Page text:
Funding model

The funding model is used by SMSEs to fund their enterprises to achieve their social mission. The literature mentions various funding models for SMSEs, including grants and donations from public and private institutions, self-funding, family support, stakeholders, bank credit and investment companies (Bengo & Arena 2019; Guo & Peng 2020). However, the majority of SMSEs rely on grants and public funding (Bugg-Levine, Kogut & Kulatilaka 2012). The business operation of their enterprises mainly depends on funding from traditional donors such as philanthropic foundations and private and government institutions (Davies et al. 2019) to achieve their social mission. Small and medium social enterprises are heavily engaged in the community, creating strong relationships with different groups of stakeholders (Mair & Marti 2006). These relationships can create opportunities to legitimise SMSEs (Teasdale 2010). However, recently, scholars have highlighted that a funding model that depends on grants and public funding is not convenient in the long run, for three main reasons (Bengo & Arena 2019; Lyon & Owen 2019). Firstly, donor and public administration spending capacity has been limited due to the debt crisis, putting SMSEs under pressure to find funding (Lyon & Owen 2019). Secondly, traditional funding sources generally focus on specific projects with a limited budget and time horizon (Chong & Kleemann 2011). Thus, SMSEs with innovation capacity and scaling strategies that require more sustainable funding cannot be supported over a longer time with such grants (Bengo & Arena 2019). Finally, the decision to depend on non-commercial financial sources can lead to a problem of ‘grant dependency’ (Bugg-Levine et al. 2012).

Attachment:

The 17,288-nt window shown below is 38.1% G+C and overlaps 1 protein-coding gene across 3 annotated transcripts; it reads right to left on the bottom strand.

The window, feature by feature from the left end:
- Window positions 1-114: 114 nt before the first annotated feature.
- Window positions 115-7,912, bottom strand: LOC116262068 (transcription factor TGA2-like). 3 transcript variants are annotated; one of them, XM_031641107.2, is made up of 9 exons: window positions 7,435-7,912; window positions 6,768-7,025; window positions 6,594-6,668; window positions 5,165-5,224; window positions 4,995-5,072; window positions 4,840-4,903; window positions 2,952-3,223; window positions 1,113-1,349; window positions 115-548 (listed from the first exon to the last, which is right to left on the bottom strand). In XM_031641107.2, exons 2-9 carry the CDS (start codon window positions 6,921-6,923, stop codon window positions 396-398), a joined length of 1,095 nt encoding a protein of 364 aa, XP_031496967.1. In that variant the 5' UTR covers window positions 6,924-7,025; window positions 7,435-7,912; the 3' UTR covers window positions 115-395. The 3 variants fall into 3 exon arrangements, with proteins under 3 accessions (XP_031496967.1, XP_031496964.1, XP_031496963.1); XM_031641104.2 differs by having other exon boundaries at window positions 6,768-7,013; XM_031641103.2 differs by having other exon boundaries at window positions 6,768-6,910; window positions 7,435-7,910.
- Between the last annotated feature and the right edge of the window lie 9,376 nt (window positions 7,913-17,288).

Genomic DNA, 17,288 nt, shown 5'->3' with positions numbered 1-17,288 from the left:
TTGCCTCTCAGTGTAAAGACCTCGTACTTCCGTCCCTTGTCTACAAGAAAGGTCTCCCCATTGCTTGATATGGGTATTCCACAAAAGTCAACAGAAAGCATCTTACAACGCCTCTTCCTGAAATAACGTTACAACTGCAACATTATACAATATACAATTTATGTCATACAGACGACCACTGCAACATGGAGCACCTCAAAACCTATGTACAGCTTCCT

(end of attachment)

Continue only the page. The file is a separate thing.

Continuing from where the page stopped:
Scholars have called for SMSEs to diversify their funding sources to survive in a competitive business environment, to sustain their business and to scale up (Arena et al. 2018; Nicholls 2009). However, despite the call of scholars and practitioners for SMSEs to diversify their funding sources through accessing credit and other commercial finance, they rely heavily on public grants and self-funding. Furthermore, SMSEs are expected to indicate their social performance and impact within the community for the banking and investment communities to release the requested funds (Christlieb 2012; Crucke & Decramer 2016). However, SMSEs with few resources experience difficulty in measuring their social value and impact as there are no unified measurement frameworks (Florman et al. 2016).